Photo: Galyna Andrushko/Shutterstock

Budget Travel Guide to Maui

Hawaii Budget Travel
by Gabriela Garcia May 27, 2010
Gabriela Garcia knows how to tour this Hawaiian island like a cheapskate.

The western Maui districts of Lahaina and Wailea, dominated by opulent resorts and golf courses, get all the honeymooners and wealthy tourists. Budget travelers will have better luck sticking to areas in the east.

Kihei is a laid-back beach town. Upcountry Maui has ranches, small farms, old plantation general stores, and a vineyard. Paia, formerly the center of Hawaii’s sugar mill industry, attracted a hippie movement in the 1960s and is full of small shops and cafes selling natural foods, hemp products, and eclectic clothing. Hana can only be reached by a long, partially unpaved cliffside road, so it’s the least developed.


Maui has an abundance of budget hotels and hostels spread over the island. Since it’s a small piece of land, you’re never far from anywhere you might want to go. If you’re with a large enough group, even a condo can be budget, check out some of these prices at Maui Vacation Rentals.

The bulletin board outside of Mana, a natural foods market in Paia, offers plenty of listings for rentals, sublets, and hostels.

Backcountry camping inside the crater of the Haleakala Volcano is free.


Lunchtime in Maui often finds me hiking in a forest or zigzagging in my jeep along some crazy cliffs, so picnics are the order of the day. You’ll find a lot of advertisements for pre-packed lunches along popular routes, but I find that with all the quality supermarkets, farmer’s markets, and fruit stands on the island, packing my own is easy and more cost-effective.

Sansei Seafood Restaurant and Sushi Bar gives cheapies an opportunity to sample the island’s seafood on Mondays and Sundays, when everything is half off from 5:30-6PM and after 10PM.

The Jawz fish taco truck is also popular with locals and is usually stationed outside of Big Beach, south of Wailea.


Planning what to do on a budget in Maui is the easiest part. Mostly because nature is free.

The road to Hana, a 68-mile ribbon of coastal highway, allows for stops along the way at waterfalls, Rainbow Eucalyptus trees, black sand beaches, and bamboo forests.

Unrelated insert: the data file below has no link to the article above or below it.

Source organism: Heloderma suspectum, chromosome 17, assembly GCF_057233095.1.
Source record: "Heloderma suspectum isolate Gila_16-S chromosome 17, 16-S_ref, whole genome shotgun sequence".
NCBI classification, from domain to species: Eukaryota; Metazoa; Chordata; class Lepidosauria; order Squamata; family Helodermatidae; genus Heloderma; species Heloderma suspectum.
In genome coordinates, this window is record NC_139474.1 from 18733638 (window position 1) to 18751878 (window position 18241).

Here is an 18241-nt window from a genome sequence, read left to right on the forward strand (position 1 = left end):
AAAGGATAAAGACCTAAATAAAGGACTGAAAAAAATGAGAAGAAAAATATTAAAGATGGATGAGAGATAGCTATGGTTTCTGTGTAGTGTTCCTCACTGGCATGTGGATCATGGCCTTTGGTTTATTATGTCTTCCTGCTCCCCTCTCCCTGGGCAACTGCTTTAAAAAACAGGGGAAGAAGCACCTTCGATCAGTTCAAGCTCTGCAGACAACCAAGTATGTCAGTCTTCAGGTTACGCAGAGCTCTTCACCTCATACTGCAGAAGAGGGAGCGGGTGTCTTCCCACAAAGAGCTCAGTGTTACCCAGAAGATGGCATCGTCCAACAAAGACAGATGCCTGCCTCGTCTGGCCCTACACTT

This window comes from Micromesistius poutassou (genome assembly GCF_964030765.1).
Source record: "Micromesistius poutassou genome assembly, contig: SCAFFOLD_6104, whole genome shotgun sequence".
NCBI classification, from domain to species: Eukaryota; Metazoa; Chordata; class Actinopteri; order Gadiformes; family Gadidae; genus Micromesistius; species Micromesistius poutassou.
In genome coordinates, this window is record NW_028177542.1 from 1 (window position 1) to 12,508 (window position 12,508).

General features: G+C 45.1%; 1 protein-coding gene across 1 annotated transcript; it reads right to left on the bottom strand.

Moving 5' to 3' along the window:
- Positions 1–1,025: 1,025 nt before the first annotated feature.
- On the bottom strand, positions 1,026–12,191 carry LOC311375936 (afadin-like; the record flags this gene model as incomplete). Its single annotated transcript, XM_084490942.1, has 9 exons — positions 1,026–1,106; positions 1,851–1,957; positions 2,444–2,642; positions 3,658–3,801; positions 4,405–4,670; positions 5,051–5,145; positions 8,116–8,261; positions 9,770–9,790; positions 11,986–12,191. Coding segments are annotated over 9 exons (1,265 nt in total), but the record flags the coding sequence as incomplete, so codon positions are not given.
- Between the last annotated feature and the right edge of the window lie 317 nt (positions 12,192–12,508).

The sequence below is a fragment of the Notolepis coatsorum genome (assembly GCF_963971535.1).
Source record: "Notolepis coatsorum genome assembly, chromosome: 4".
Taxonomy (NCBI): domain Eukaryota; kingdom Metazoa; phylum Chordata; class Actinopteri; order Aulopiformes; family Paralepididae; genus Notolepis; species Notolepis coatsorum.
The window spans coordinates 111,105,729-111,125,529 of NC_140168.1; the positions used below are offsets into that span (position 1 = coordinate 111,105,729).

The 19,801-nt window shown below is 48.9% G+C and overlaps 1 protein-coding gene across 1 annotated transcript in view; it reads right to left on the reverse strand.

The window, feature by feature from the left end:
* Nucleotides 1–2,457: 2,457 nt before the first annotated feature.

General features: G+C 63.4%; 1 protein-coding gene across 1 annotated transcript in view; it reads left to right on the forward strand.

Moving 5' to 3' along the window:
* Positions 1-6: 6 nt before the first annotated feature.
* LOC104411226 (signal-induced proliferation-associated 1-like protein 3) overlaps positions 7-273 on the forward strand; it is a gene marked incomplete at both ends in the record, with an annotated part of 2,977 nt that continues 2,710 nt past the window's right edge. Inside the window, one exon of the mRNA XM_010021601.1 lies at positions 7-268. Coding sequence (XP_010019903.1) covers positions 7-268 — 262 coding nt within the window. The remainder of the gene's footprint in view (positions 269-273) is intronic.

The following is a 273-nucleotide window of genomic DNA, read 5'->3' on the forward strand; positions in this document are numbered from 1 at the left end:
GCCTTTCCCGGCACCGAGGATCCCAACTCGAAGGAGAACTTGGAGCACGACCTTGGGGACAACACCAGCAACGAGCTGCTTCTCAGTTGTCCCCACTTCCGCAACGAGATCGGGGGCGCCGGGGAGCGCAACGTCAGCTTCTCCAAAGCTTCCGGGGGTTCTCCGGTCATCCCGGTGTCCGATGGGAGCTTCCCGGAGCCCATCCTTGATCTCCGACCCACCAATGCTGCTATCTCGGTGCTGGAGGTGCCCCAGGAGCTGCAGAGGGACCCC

La Perouse Bay is a stretch of black volcanic rock on the edge of turquoise sea, while the top of the Haleakala Volcano is a popular spot to watch the sun rise amongst the clouds.

You can definitely skip the expensive whale watching boat excursions — during whale season I saw them from spots all over the island for free.

For checking out some serious Hawaiian surfing, Peahi (Jaws) and Hookipa are the main spots.


I’ll admit it — I’ve done a Luau. It involved dinner around a table with tourists rocking flowery button-ups and a dance dedicated to thanking American businessmen for everything gained from the takeover of the island. Seriously.

Also? It was expensive.

I was more impressed with the spontaneous dancing at Little Beach in Makena. Every Sunday as the sun sets, locals form a drum circle with fire dancers.

I had to hike barefoot over sharp rock in the dark to get over the cliff that leads to this stretch of clothing-optional beach, but if you arrive in the afternoon at Big Beach there are groups of people with torches that lead the way.


Maui has buses to all main locations, with fares ranging from free to one dollar, but barely any run past 9PM. You’ll also see plenty of hitchhikers getting picked up.

But I’ve found that a car really is the most convenient way to get around Maui, and pretty much the only way to drive the road to Hana without paying for an expensive private tour.

I recommend skipping all of the brand-name car rental places at the airport in favor of Kihei Rent a Car, which has older models at discount rates.

Community Connection

For more tips, try getting in touch with the Matador community’s destination expert on Hawaii, hawaiibren.

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